Recycling business is changing. Here’s what York County area residents need to know

Local leader gives tips for proper recycling

Local markets, including Fort Mill, Tega Cay, Chester and Lancaster and York counties face global challenges, which is changing recycling.
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Local markets, including Fort Mill, Tega Cay, Chester and Lancaster and York counties face global challenges, which is changing recycling.

Recycling is a business, and without buyers there’s no profit.

Signature Waste owner Joe Swinford has been in the business for over 20 years. He’s watched the market ebb and flow, but he’s worried it may soon dry up.

“It’s amazing that we even have recycling at all right now,” he said. “I’d say that in six months to a year it will be gone. Maybe sooner.”

Signature Waste collects recycling for Tega Cay, Pineville, N.C., and about 18,000 York County customers. Once the trucks pick up the recycling, the drivers haul it to Sonoco in Charlotte, which serves a large part of the regio including the tri-county area of York, Lancaster and Chester counties.

Swinford said everything has changed during the past year because of market forces. Sonoco now inspects every load thoroughly to weed out unacceptable items.

“I’ve got customers who are throwing yard debris, lumber, timber and bricks, even raw sewage, in our recycling cans,” he said. “My costs are continuing to go up and up, and our supply of what we can put in there is getting less and less.”

Although curbside recycling pickup transformed an arduous sorting task into a convenient one-stop drop for eco-conscious residents, it’s become one of the industry’s downfalls, often leading to contamination. Residents also try to recycle materials that aren’t recyclable, which can contaminate an entire truckload.

Last year, contamination didn’t present as much of a problem. Domestic recycling companies pulled out the purest products and sold the rest overseas. But China’s recently imposed bans on foreign waste have caused a surplus of recyclables on U.S. soil.

“This means some of the less pure collected materials that can’t be reprocessed back into something are going to a landfill,” Sonoco Corporate Communications Director Brian Risinger said. “This also means the supply of material remaining in the U.S. has increased, but the market is not large enough where all of it can be processed and reused.”

Like other recycling companies, Sonoco would sell some materials to China and some to other companies, but a significant portion was used to create a product. For Sonoco, that product is recycled paperboard — a paper-based packaging.

Risinger said a few years ago the demand for recycled paperboard was so high, many companies found it cheaper to purchase virgin material.

“The actions by China have completely changed that scenario, simply because of the impact on supply and demand,” he said. “The available supply in the U.S., without China as a buyer, greatly increased, driving down the cost or value of the available recycled paper material.”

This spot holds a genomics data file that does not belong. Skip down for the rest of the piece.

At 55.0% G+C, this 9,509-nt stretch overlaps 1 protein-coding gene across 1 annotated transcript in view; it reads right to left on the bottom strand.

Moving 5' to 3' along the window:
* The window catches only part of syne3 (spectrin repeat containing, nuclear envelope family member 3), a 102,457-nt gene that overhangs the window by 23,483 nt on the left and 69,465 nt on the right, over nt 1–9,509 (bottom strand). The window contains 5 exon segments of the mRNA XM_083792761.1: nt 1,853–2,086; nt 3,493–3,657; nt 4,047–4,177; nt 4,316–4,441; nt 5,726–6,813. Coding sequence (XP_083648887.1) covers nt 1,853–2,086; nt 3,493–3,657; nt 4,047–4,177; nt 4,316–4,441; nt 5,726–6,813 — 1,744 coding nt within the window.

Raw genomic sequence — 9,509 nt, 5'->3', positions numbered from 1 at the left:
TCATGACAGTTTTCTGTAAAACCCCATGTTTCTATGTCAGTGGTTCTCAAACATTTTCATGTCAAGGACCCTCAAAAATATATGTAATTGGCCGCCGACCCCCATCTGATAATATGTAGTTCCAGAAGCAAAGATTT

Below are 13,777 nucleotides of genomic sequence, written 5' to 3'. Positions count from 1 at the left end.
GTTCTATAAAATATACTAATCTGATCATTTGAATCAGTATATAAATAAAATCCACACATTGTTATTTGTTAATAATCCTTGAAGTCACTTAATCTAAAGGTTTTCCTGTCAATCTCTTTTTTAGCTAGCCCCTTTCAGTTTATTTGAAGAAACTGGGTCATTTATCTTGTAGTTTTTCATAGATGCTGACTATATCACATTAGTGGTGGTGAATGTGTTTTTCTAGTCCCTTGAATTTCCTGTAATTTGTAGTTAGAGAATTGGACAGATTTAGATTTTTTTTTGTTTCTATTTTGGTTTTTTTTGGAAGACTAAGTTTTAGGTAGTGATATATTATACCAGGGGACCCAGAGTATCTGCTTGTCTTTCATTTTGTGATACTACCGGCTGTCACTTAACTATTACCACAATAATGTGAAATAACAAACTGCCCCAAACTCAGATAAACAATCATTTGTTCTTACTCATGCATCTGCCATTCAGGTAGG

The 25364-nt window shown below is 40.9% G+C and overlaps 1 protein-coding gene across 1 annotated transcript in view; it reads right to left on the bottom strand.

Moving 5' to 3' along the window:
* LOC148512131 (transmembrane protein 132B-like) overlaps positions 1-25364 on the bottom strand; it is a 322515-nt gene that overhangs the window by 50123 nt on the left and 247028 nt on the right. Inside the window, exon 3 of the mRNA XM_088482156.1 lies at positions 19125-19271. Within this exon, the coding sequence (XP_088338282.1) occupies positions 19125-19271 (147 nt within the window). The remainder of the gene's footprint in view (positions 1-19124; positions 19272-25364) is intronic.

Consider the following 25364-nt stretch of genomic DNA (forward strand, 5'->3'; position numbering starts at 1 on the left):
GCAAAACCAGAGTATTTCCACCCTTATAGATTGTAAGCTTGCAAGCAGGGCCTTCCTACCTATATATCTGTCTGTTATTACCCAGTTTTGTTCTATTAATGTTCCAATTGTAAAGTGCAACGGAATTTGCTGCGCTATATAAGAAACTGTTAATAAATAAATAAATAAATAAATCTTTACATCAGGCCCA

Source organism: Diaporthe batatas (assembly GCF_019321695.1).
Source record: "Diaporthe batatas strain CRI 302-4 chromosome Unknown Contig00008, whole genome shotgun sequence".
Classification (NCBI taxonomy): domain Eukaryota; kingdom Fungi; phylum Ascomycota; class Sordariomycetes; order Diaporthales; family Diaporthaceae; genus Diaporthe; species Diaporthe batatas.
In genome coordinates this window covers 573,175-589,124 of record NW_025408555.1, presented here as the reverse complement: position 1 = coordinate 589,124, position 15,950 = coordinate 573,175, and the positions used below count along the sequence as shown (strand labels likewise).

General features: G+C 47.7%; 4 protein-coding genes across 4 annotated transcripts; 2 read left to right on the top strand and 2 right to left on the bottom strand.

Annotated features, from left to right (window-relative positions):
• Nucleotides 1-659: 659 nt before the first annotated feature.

Feeling the pinch

The consequences of a crippling recycling industry are slowly trickling down the supply chain. Although many municipalities aren’t yet aware of the issues, companies they contract with for recycling services are feeling the effects.

Waste Pro collects recycling for the town of Fort Mill. Like Swinford’s company, it’s the middleman between the municipality and the recycling vendor.

“Tipping fees are increasing,” Waste Pro of North Carolina division manager Jennifer Herring said. Tipping fees are what materials collectors and haulers pay to the facility that accepts their load.

After collecting in Fort Mill, Waste Pro hauls its recycling to ReCommunity in Charlotte. ReCommunity was recently acquired by Republic Services, the second largest service provider in the domestic non-hazardous solid waste industry.

Republic Services Fort Mill Operations Director Nick Ober said recycling started as a relatively easy concept of converting discarded resources into reusable material, but, over time, two things happened: the way manufacturers package their products changed and community recycling guidelines became disparate and confusing.

“China’s decision to change its acceptance criteria compounded the problem,” Ober said. “Forty percent of U.S. recyclables were exported to China. For us, thirty percent until the spring; today less than one percent.”

The market for mixed paper dropped from $70 per ton in June 2017 to $0 or below today. This means Republic Services now pays to handle those materials.

Changing what’s accepted

Risinger said paper and plastic are the primary materials impacted, but municipalities around the country also are having similar issues with glass — to the point where many municipalities aren’t putting glass into the recycling stream.